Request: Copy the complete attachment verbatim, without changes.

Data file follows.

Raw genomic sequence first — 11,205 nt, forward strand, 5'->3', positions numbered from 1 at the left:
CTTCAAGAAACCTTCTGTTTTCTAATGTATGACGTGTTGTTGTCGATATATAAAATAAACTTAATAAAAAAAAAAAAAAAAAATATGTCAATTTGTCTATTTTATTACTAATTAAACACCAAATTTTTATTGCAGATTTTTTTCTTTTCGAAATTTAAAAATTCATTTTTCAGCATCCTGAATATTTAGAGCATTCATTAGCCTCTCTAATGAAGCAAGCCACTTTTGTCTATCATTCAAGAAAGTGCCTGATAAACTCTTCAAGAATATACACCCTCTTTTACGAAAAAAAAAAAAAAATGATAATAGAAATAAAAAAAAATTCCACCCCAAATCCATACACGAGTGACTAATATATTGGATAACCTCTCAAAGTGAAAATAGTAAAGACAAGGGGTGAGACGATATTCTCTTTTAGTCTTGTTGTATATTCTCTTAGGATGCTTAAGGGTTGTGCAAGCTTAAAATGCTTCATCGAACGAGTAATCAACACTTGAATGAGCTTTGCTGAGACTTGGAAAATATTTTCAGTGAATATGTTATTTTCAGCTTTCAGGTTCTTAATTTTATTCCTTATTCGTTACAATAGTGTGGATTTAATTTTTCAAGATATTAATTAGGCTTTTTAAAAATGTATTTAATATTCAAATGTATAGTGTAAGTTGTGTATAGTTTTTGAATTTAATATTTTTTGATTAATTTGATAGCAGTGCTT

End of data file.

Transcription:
Raw genomic sequence first — 11,205 nt, forward strand, 5'->3', positions numbered from 1 at the left:
CTTCAAGAAACCTTCTGTTTTCTAATGTATGACGTGTTGTTGTCGATATATAAAATAAACTTAATAAAAAAAAAAAAAAAAAATATGTCAATTTGTCTATTTTATTACTAATTAAACACCAAATTTTTATTGCAGATTTTTTTCTTTTCGAAATTTAAAAATTCATTTTTCAGCATCCTGAATATTTAGAGCATTCATTAGCCTCTCTAATGAAGCAAGCCACTTTTGTCTATCATTCAAGAAAGTGCCTGATAAACTCTTCAAGAATATACACCCTCTTTTACGAAAAAAAAAAAAAAATGATAATAGAAATAAAAAAAAATTCCACCCCAAATCCATACACGAGTGACTAATATATTGGATAACCTCTCAAAGTGAAAATAGTAAAGACAAGGGGTGAGACGATATTCTCTTTTAGTCTTGTTGTATATTCTCTTAGGATGCTTAAGGGTTGTGCAAGCTTAAAATGCTTCATCGAACGAGTAATCAACACTTGAATGAGCTTTGCTGAGACTTGGAAAATATTTTCAGTGAATATGTTATTTTCAGCTTTCAGGTTCTTAATTTTATTCCTTATTCGTTACAATAGTGTGGATTTAATTTTTCAAGATATTAATTAGGCTTTTTAAAAATGTATTTAATATTCAAATGTATAGTGTAAGTTGTGTATAGTTTTTGAATTTAATATTTTTTGATTAATTTGATAGCAGTGCTT